Also shady GPS tracking companies targeting uses for people (BluTag and Protek), lobbied to get these used. They are making millions monthly on them now, even though they have huge problems with them. Not only do the GPS units need to be changed out constantly or reprogrammed, they still require a lot of extra work by parole to clear the technical problems (Thousands daily), they have to also use 3G Verizon cards and laptops, meaning extra hidden costs past down to the taxpayers. Every parole agent now carries a laptop with a $50/mo verizon or other mobile broadband card, power inverters for the cars (they also go out often) and so far since the program started, the laptops have all been replaced at leased once. Lets see… who wants to do the math on that?

  5. Bluewall

    I believe its a money scheme. I had to pay $350 a month for the pleasure of wearing one… Along with $80 a month for services of probation (which according to the paperwork included job and housing search assistance when needed) I have been wondering for awhile but never had to opportunity to ask anyone, do others pay to be on parole or probation?

    • DZ

      I didn’t pay anything. That was 3 years ago though- don’t know if it changed, but I suspect you were fed a line.

      • anon

        Did they ever harass or threaten you for the money?

        • DZ

          No, but maybe I was lucky. After a couple months my PO seemed to get a sense of who I am and he was very easy to deal with: he never gave me any problems and the required home inspections took about 3 minutes. Another PO took over his cases in my last year, but that one too didn’t take long to seem to come to the conclusion that I wasn’t any kind of threat or worry. No one ever asked me to pay for the gps or anything like that. It was Parole, not probation- seeing the comment below- so maybe that affected it.

    • td777

      You don’t have to pay for parole, only probation. It is up to individual counties to determine how much to charge a probationer for being on probation.

  6. Bluewall

    I was never really threatened it, but it was pretty sly… I signed my agreement to be on probation to obey the law and whatnot. Then I reported to the probation office after release, and then they had more paperwork for me to sign, including a new terms of probation that consisted of my once a month “fees”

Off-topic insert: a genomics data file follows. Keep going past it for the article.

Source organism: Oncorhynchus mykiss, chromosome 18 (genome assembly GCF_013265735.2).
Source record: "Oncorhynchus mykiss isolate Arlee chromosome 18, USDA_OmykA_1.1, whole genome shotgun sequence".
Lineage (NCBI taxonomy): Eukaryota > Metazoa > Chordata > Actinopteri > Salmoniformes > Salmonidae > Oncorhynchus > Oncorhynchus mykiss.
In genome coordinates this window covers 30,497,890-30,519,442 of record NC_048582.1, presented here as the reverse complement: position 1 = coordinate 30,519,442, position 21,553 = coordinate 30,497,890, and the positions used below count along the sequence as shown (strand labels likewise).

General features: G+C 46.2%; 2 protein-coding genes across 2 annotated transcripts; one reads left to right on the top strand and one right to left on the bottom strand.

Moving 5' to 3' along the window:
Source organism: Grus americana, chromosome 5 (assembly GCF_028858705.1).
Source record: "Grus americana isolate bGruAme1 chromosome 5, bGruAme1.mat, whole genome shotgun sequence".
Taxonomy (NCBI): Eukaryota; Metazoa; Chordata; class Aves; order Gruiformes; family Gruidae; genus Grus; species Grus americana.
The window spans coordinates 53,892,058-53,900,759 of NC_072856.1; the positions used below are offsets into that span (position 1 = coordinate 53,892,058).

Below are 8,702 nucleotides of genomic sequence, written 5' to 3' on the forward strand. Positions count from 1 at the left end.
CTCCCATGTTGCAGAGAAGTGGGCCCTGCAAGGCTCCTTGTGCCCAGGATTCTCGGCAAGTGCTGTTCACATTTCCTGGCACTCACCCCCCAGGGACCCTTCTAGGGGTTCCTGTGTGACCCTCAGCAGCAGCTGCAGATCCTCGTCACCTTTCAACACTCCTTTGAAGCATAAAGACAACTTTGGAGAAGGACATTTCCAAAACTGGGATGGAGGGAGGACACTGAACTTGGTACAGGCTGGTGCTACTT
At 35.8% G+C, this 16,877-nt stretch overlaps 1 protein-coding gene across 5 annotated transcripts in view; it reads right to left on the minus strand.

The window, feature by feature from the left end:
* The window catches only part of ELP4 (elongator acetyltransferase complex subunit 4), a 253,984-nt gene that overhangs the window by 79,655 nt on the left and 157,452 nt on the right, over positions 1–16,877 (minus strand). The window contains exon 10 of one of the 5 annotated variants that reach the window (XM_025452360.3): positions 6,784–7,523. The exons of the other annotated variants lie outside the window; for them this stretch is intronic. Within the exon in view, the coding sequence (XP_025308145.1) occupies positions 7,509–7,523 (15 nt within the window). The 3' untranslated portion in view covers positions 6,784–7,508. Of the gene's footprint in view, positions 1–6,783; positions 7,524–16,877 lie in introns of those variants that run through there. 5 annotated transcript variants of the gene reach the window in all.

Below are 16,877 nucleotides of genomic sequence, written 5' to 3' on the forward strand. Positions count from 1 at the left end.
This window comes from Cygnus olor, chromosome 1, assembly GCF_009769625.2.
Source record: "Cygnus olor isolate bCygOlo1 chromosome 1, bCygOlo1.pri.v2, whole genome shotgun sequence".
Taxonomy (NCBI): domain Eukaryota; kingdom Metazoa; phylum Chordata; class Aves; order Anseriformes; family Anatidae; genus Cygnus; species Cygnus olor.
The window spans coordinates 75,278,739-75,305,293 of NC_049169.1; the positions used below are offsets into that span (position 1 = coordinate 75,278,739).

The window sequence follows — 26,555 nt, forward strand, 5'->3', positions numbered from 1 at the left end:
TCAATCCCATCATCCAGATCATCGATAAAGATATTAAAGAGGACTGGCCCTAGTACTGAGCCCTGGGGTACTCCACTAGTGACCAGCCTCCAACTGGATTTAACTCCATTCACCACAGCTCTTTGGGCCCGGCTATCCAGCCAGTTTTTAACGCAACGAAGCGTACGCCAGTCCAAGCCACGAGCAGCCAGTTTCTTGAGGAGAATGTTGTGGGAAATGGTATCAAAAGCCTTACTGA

7. C

    @Bluewall I certainly never had to pay a dime to be on parole, but I’ve heard that in some parts of the world they bill one’s family for the cost of the bullet used in one’s execution.

    If they resume executions in CA they might bill families for the drugs used on the condemned as they are probably not covered by ObamaCare.

  8. Pam

    Study after study has proven that ankle monitoring does nothing to keep the public safe. It’s another huge waste of resources, unless, of course, you are one of the unfortunate people that has to pay for the monitoring, as most on probation do. The only people that benefit are the politicians who push this kind of feel-good legislation, the corporations that manufacture GPS monitoring systems, and the private companies that contract with counties and states to provide the monitoring. Bluewall is lucky he only had to pay $350/mo. for the pleasure of being tracked. I know some who are paying $25.50/day, and I’m told it can go even higher, depending on your or your family or spouses income. When corporations get involved in the penal arm of the state you can rest assured that the result will have nothing to do with justice or public safety.

  9. GR

    I got drunk and slept with a 13 year old when I was 24. When I woke up next to the girl I jumped up got dressed and told her mother. I did my time clean. A couple of years later I went to prison on an assault. When I got out, because I was a registered sex offender, they put a gps monitor on me. I messed up, big time. Quit drinking because of it… so why am I paying for it all over again? Its been 8 years!

  10. a

    What are the consequences for cutting off an ankle monitor when your on parole? Would they ever let you go back on parole or would you have to serve the remainder of you scentence in prison?

  11. Tim

    I agree with Pam. These are symbolic acts to demonstrate the immense power of the State and to highlight the corporation’s technical power to penetrate into all facets of people’s lives. Registrants are the test cases for what will be applied to all poor and marginalized peoples. We mustn’t let this pass the constitutionality test, but I guess it already has.

  12. Tim

    Sorry for going on about this, but the politicians don’t care who funds this or if it really works, as long as they can milk political capital out of it and find willing corporations who have no scruples when when it comes to violating the Constitution. Those inserested in civil rights must vote against corrupt politicians and divest funds from corporations who profit from the corruption of civil liberties.